Magic and Metamodernism

How to Cite

Wilson, S. (2023). Magic and Metamodernism. M/C Journal, 26(5).
Vol. 26 No. 5 (2023): magic
Published 2023-10-02


Magic has a long and controversial history grafted through the occult, entertainment, and cultural mythology. Its agency, when thought of as a mechanism of storytelling, reconciles an oscillation between natural and unnatural phenomena in as much as magic has historically been weaponised against “society’s most marginal members” (Marshall). Yet there is no substantial investigation of magic in metamodern theory that considers the nature of magical power a critical component of a metamodern affect in contemporary art. As such, this article will argue that magic in this regard positions the idea into the affectual state within two structures of experience. While metamodern thought prescribes an ontological approach through what Vermeulen prompts as a structure of feeling (Vermeulen 2017), this article proposes a more complex assessment of affect in metamodernism by adding a ‘structure of reason’ where both assessments of an oscillation between singularity and relativism are determined from magic. In this, where a structure of feeling is assessed through an ontological approach to interpret an emotional affect, a structure of reason uses an epistemological approach to establish a knowledge-based affect. Further, this article proposes the affectual considerations of magic as a magical power from affect to invite new ways to consider both reason and feelings within the subject, most notably through recent contributions of UK artist Damien Hirst and Australian artist Shaun Wilson.

From witches to vampires, and sorcerers to wizards, these actors of magic, across the state, institution, and local partisan, have historically conjured fear and trepidation (Flint), and fascination (Leddington): most recently in popular cinema, literature, and gaming of magical realism. Yet the comprehension of magic in contemporary society, from films to books to fashion, has integrated, on the one hand, a commercialisation of branding magic through popular culture, and, on the other hand, the socialising of magic, whether festive or occult-based national holidays, celebrations, cosplay, and other socially orientated gatherings. These, of course, hark back to the narrational elements of folklore firmly integrated within cultural social practice. Yet how can magic and affect be thought of as acting together in contemporary art outside of associations from the occult and unnatural powers?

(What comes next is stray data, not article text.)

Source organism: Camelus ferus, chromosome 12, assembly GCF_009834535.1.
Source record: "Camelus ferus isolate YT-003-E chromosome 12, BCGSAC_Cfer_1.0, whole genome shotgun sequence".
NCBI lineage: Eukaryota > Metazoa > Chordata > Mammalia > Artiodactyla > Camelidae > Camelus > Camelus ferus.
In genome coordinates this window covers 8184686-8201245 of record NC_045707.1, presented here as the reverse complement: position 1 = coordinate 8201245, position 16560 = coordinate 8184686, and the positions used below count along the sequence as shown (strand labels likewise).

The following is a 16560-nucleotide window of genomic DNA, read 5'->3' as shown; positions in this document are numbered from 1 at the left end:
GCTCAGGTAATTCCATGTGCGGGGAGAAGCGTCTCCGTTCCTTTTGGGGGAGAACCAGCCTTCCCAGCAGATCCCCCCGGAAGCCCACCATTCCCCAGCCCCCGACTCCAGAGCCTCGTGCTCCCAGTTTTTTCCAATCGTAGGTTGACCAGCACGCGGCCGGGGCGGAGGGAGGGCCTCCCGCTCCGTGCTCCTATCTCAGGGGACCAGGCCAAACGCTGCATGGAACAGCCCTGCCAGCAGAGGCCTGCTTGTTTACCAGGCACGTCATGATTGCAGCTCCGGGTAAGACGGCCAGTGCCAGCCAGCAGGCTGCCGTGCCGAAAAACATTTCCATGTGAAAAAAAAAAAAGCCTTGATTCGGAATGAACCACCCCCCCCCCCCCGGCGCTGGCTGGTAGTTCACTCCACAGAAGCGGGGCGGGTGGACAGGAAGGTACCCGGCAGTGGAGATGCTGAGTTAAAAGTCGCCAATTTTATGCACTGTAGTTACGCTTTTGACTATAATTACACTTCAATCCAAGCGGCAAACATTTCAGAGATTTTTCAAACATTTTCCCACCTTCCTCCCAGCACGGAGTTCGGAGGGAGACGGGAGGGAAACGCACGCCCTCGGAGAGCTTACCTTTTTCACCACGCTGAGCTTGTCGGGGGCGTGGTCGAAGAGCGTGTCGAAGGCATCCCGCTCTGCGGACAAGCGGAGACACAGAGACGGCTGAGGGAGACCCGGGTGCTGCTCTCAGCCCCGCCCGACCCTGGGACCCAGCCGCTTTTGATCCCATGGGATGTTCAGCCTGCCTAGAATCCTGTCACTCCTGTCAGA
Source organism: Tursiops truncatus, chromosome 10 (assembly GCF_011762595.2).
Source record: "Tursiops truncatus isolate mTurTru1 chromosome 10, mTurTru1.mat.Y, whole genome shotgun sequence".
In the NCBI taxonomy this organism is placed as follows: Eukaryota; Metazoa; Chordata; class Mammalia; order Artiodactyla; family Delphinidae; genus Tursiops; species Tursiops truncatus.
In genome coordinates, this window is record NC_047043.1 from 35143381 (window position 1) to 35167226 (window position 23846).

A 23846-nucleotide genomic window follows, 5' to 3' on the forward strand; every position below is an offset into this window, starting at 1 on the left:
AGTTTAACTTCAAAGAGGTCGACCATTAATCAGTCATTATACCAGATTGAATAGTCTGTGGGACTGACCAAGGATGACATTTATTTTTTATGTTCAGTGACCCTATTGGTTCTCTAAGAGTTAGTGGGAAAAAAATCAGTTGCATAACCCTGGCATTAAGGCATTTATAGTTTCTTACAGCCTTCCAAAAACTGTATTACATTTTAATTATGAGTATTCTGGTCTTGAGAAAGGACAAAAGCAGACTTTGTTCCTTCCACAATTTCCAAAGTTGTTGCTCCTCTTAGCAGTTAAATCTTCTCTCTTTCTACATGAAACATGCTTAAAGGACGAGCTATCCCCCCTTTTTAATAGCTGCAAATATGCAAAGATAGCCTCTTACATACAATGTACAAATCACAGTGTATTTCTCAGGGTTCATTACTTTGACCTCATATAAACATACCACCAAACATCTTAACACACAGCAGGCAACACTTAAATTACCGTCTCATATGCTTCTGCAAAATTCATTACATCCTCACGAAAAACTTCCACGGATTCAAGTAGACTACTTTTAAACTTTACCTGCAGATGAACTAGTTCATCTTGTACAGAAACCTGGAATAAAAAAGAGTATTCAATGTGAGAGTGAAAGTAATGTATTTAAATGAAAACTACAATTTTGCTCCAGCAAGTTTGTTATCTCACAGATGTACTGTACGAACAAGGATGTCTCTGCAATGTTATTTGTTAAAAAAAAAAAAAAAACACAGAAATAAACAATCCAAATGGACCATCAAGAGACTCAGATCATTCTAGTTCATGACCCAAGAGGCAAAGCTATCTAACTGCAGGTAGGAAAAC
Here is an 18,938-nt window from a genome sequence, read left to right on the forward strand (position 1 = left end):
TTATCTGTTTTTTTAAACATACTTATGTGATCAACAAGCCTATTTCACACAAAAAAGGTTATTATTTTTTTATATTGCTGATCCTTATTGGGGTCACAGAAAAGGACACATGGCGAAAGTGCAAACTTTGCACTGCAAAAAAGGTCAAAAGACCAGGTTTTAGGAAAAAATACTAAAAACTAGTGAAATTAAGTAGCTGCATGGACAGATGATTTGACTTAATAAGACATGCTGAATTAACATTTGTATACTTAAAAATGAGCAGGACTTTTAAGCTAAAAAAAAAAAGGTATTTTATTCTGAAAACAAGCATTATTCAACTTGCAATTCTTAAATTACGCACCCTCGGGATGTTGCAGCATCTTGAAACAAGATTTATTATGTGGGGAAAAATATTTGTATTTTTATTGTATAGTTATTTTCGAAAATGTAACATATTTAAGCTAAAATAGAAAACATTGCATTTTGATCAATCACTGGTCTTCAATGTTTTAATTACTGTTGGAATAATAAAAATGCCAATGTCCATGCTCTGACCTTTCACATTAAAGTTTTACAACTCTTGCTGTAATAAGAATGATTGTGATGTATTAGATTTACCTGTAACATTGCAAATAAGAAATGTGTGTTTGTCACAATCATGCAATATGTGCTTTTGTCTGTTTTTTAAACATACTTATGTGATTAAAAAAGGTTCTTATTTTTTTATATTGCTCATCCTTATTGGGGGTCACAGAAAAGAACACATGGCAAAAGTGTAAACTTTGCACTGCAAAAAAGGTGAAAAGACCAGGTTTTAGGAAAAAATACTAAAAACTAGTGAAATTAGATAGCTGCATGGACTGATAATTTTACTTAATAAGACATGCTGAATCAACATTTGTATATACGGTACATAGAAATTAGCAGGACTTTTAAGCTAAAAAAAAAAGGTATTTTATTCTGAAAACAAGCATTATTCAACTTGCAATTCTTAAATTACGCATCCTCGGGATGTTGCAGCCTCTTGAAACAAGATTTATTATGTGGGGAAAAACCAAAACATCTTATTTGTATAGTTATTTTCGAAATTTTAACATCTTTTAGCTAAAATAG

Affectual discussions after modernism from Deleuze, Foucault, and Derrida, and after postmodernism from Gibbons, van der Akker, and Vermeulen, connect a similarity by way of agreement that affect is a relational phenomenon prompted by experience. Whether this be a postmodern, post-structuralist, deconstructionist, or even a post-postmodern context, magic as a condition of affect offers a way to understand affect from a different perspective than previously debated. However, there are several considerations for magic in affect that this article will address throughout that affords a suitability for metamodernism than, say, other branches of modernity such as postmodernism, which structurally lacks the ability for the arts to consider magic as an affectual experience in ways that metamodernism can accommodate. Herein exist three variations of magic for metamodernism: the magician who engages such power as an affectual actor; the presence of a magical power as an affectual state; and the condition of a magical power as an affectual experience. In this sense, magic is a term that this article will argue is about the condition of a magical power in metamodern affect, as represented in Figure 1. As relativism and singularity surmount an affectual structure, magic is argued to be a conduit between affect and an assessment of a metamodern oscillation, which is between an ontology and an epistemology.